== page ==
When you think of healthcare-associated outbreaks, the normal offenders are Clostridium difficile
, methicillin-resistant Staphylococcus aureus
(MRSA), etc. Unfortunately, there are other, more sinister organisms that prey upon sterile products, and the high-paced world of healthcare often results in poor practices that leave room for contamination. Burkholderia cepacia
) is one such organism. A complex, Gram-negative aerobic bacilli that is considered “an environmental bug”—meaning that it is often found in soil, plants, and moist areas—this organism tends to be found in medically complex and compromised patients, like those with cystic fibrosis. B. cepacia
preys upon patients in Intensive Care Units (ICUs), who are already fighting for their lives.
Although B. cepacia
is not a wholly unusual organism in healthcare settings, it’s not one that is typically found in the blood. Outbreaks have involved bloodstream infections, respiratory infections, and the urinary system, but what’s concerning about these outbreaks is their origin. For an environmental organism not frequently found in such invasive body systems, it’s a glaring red flag when we see blood cultures with B. cepacia. T
hese outbreaks point to an increasing trend for this hardy bug; contaminated medicines, medical equipment, or environments. In fact, a recent investigation of an outbreak across hospitals in Queensland, Australia
gave insight into how B. cepacia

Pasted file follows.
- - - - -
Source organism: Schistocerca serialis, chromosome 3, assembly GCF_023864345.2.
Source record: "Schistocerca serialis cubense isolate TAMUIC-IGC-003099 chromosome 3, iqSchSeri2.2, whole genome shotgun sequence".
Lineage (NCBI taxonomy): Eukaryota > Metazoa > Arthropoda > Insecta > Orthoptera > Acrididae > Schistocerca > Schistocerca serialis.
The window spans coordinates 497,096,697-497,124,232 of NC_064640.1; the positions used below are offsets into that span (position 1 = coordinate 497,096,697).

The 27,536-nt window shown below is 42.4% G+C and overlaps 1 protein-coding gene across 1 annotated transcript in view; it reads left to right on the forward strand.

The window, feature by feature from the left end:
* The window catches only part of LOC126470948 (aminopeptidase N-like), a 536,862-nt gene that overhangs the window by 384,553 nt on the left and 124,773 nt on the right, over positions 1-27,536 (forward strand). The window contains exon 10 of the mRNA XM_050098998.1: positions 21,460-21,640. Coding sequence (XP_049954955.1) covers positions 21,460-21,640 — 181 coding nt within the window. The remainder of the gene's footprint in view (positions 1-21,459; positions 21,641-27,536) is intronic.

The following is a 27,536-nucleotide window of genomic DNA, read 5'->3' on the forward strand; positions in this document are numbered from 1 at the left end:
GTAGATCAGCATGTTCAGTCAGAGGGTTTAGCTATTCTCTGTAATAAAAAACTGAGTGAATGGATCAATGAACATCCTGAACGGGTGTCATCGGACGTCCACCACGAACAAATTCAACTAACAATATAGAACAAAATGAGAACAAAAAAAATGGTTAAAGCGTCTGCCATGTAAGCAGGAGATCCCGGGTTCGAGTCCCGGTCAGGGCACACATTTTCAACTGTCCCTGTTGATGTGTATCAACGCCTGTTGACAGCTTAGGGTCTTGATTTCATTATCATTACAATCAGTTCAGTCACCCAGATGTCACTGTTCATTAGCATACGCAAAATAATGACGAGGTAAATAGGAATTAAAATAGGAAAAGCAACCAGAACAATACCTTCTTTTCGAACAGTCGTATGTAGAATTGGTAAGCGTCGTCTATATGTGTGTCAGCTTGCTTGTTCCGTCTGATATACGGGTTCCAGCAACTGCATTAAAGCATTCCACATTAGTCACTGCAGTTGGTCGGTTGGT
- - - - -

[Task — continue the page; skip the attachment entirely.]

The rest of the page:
is infiltrating sterile products and the world of healthcare.
Researchers began evaluating cases of hospital-associated B. cepacia
bacteremia across 4 hospitals and several patients. Because of previous international outbreaks that involved the contamination of B. cepacia
and the invasive nature of the cultures, investigators looked at contaminated medical products and devices as the potential source of the infections.
Point-source investigations involved sequencing and testing of certain objects and products. A total of 11 patient isolates with the same sequence type were identified across 4 hospitals within Australia and this same type was identified in contaminated gel isolates. These findings were a clear indicator what the smoking gun was—the “sterile” gel that was packaged in sachets to be used within sterile ultrasound probe covers.
“The contaminated ultrasound probe cover kits were located within kits packaged for use during central line insertions predominately in the ICU. In testing multiple samples of the gel sachets, it was noted that the sterile gel sachets packed in foil packs within the kits were not consistent and varied in packaging, with different kinds of sachets from kit to kit,” the investigators wrote.
The hospitals immediately pulled these kits from use and notified the company. The investigators also concluded that given the labeling of the packaging, it is likely that contamination of the gel occurred during placement into the foil packets.
Following the conclusion of their investigation, the team noted several issues: increased use of ultrasound guidance for central lines can potentially put patients at risk given this contamination; the potential for contaminated gel to cause bacteremia due to insertion is extremely concerning given the deadly nature of bacteremia and sepsis; and finally, it is crucial to now consider these products in unusual cases of bacteremia.
Overall, this outbreak of healthcare-associated B. cepacia
points to the potential for medical equipment and products as transmission mechanisms. Investigators involved in future outbreaks of invasive, healthcare-onset B. cepacia
should look outside the realm of the normal offenders and consider products and devices that may be deemed "safe" or sterile.